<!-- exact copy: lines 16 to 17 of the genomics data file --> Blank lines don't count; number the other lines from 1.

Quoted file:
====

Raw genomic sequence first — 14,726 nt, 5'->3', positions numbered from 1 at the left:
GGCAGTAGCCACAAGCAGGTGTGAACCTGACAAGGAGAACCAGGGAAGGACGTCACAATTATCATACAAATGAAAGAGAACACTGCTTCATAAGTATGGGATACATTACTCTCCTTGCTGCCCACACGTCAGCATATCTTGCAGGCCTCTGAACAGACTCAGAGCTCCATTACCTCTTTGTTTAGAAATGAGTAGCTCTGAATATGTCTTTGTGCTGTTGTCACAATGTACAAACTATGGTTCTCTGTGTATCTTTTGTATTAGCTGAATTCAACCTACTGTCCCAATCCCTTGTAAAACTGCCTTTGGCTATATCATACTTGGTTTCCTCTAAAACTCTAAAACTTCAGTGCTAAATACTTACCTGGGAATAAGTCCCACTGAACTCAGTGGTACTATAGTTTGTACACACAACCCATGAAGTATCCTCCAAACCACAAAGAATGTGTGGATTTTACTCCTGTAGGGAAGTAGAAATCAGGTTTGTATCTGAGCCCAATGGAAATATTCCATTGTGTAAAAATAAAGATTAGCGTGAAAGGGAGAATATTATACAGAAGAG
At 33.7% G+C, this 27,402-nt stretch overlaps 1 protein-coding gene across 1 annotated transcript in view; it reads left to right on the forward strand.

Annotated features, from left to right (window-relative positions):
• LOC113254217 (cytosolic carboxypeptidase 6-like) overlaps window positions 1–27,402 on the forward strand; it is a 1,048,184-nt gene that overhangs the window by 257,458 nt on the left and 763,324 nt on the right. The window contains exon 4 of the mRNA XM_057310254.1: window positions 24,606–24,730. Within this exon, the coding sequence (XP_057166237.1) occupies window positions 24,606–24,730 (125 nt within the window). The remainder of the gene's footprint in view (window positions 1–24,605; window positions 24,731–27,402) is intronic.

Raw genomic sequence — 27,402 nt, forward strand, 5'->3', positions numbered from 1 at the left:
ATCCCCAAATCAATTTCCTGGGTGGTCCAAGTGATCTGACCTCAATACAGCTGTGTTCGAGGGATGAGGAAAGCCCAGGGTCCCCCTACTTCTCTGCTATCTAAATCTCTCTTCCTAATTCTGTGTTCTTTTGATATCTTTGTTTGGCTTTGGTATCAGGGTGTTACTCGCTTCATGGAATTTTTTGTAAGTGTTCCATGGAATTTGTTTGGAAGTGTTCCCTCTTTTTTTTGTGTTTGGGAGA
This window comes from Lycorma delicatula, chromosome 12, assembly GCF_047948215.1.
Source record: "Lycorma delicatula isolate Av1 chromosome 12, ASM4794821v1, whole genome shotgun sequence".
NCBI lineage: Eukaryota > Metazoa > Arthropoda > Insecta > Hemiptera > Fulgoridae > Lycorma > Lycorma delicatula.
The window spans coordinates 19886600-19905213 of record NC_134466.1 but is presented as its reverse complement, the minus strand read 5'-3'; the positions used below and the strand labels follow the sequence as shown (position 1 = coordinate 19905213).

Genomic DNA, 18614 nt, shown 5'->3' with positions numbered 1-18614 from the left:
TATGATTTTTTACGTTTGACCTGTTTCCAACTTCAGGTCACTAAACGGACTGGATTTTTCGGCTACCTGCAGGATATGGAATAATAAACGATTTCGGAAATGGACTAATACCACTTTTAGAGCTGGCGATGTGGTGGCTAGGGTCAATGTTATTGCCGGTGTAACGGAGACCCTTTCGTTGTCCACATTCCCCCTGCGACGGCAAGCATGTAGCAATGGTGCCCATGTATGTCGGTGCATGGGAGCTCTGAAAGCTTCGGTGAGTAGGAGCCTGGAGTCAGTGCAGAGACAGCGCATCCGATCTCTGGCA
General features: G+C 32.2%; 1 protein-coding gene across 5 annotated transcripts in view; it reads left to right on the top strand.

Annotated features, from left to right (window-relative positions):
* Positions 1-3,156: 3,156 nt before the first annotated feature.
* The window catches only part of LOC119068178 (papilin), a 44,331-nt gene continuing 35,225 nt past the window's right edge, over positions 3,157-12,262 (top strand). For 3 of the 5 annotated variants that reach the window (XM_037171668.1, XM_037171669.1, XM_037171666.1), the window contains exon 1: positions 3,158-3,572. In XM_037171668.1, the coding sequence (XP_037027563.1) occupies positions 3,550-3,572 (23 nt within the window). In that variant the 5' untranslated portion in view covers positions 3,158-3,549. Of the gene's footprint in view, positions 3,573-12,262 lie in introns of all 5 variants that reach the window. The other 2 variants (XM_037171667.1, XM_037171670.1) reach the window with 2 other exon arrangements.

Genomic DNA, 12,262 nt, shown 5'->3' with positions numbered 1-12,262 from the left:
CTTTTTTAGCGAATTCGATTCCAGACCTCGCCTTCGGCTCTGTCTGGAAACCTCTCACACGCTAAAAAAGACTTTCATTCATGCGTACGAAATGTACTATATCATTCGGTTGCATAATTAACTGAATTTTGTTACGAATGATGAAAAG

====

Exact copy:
* Positions 1-3,156: 3,156 nt before the first annotated feature.
* The window catches only part of LOC119068178 (papilin), a 44,331-nt gene continuing 35,225 nt past the window's right edge, over positions 3,157-12,262 (top strand). For 3 of the 5 annotated variants that reach the window (XM_037171668.1, XM_037171669.1, XM_037171666.1), the window contains exon 1: positions 3,158-3,572. In XM_037171668.1, the coding sequence (XP_037027563.1) occupies positions 3,550-3,572 (23 nt within the window). In that variant the 5' untranslated portion in view covers positions 3,158-3,549. Of the gene's footprint in view, positions 3,573-12,262 lie in introns of all 5 variants that reach the window. The other 2 variants (XM_037171667.1, XM_037171670.1) reach the window with 2 other exon arrangements.